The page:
Second Anniversary of George Floyd Death Marked by New Police Order

George Floyd mural

On the second anniversary of the death of George Floyd, U.S. President Joe Biden issued a comprehensive executive order aimed at reforming federal and local policing, while also pressuring an apparently unmovable Congress to act on police and gun reform, Reuters reports.

The order requires all federal agencies to review their use-of-force policy, establishes a national register of officers who have been dismissed for misbehavior, and uses funding to motivate state and local police to employ chokeholds and neck restraints less frequently.

“It’s a measure of what we can do together to heal the very soul of this nation, to address the profound fear trauma, exhaustion particularly Black Americans have experienced for generations,” Biden said, as quoted by Reuters.

He hadn’t signed it sooner because he hoped Congress would enact a police reform bill named after Floyd, he explained. Last September, the measure was defeated in the United States Senate by Republican opposition.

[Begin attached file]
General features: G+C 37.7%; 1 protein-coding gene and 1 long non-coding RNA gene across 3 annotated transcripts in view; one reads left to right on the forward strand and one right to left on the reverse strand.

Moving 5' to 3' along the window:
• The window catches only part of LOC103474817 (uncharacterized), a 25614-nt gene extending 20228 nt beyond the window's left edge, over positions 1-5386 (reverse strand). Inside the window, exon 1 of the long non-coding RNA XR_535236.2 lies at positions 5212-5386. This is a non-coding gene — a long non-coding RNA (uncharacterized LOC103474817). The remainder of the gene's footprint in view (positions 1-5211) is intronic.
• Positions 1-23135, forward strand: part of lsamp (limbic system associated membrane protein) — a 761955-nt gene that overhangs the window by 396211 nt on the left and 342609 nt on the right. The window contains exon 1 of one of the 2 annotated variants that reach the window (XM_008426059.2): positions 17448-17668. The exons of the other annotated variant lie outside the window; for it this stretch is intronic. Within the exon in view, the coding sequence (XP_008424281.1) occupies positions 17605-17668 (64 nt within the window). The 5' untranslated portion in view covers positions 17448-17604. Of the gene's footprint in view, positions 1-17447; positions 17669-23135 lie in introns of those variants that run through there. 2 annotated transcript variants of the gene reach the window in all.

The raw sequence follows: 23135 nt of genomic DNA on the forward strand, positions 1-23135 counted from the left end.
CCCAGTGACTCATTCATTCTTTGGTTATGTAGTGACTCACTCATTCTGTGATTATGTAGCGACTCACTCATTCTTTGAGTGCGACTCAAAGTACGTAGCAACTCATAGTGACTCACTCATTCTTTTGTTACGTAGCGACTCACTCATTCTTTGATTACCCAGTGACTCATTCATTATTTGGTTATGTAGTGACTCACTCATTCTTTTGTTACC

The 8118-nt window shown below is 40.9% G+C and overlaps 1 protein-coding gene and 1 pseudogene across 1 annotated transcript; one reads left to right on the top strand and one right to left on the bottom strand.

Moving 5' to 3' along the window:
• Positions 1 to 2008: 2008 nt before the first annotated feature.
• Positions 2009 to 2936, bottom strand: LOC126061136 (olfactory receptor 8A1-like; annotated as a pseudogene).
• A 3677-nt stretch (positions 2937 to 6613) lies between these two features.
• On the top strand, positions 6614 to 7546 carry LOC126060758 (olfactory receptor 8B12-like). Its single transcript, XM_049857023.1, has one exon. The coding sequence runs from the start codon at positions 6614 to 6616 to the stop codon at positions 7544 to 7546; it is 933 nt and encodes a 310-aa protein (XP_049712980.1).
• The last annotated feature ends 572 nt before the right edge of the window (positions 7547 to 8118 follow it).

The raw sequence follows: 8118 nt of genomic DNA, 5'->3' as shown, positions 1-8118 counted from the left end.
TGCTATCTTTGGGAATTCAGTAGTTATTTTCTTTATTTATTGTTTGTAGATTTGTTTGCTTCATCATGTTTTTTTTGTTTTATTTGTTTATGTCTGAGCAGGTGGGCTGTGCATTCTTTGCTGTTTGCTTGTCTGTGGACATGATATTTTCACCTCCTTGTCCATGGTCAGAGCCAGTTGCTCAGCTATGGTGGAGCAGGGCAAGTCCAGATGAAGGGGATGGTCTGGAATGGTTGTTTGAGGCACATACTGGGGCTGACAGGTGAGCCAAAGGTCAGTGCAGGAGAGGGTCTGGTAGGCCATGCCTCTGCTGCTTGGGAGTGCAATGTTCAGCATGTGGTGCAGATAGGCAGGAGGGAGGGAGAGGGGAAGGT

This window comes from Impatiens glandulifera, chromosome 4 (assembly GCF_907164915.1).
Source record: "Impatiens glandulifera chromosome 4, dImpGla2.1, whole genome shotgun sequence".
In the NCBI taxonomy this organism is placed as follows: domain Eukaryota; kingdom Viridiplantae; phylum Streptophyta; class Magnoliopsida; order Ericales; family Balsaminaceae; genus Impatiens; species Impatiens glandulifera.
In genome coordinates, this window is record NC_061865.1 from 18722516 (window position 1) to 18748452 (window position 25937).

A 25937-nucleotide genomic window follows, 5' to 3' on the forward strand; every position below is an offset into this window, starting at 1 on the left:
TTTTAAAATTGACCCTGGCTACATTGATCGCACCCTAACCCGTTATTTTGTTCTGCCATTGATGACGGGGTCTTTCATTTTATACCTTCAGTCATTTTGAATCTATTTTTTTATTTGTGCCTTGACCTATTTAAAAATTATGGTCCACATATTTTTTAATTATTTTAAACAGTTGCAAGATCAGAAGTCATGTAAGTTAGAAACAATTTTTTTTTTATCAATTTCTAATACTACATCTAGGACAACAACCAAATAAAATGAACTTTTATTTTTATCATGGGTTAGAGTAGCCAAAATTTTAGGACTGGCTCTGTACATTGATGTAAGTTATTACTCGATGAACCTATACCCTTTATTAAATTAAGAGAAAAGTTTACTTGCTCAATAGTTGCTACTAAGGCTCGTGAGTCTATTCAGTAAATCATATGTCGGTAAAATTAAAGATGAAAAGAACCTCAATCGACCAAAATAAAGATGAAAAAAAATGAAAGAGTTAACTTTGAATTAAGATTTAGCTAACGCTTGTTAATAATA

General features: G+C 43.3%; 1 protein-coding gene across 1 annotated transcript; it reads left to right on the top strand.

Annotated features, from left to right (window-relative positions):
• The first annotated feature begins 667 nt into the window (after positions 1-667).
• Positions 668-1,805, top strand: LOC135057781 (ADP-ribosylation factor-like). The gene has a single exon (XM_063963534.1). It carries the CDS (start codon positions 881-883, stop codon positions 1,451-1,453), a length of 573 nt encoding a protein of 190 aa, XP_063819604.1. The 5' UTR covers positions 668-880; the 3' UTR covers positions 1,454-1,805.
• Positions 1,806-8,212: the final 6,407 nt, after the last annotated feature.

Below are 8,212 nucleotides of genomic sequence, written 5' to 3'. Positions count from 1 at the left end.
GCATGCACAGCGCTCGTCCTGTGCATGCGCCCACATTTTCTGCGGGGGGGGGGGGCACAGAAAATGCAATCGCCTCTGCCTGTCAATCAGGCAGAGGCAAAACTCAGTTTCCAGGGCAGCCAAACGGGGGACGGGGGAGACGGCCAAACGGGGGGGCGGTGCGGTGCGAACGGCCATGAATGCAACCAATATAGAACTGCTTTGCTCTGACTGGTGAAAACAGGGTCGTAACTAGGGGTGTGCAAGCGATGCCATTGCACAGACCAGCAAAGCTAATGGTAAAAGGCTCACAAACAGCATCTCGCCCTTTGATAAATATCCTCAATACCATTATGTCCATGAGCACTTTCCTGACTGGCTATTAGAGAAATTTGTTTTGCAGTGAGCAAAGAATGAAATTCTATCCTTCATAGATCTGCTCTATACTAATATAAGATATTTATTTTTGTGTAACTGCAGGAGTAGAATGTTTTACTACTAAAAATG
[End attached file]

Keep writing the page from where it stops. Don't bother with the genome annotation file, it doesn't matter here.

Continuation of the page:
Biden appeared the day after a horrific shooting at a Texas elementary school, and in his opening remarks, he blamed Congress for failing to pass tighter gun restrictions.

The White House police order limits the use of no-knock entrances to a certain set of conditions, such as when an informed entry would put someone in danger of physical harm.

On May 25, 2020, George Floyd, a Black man accused of passing counterfeit cash, was killed by Derek Chauvin, a white Minneapolis police officer, who knelt on his neck while three other cops watched. Months before Biden’s election, the event sparked a surge of anti-racism rallies.

Following his conviction on murder charges, Chauvin was sentenced to 22-and-a-half years in jail.

Members of Floyd’s family, human rights groups, and law enforcement officials stood with Biden, as did Vice President Kamala Harris, who chastised Republicans for failing to enact the policy measure.

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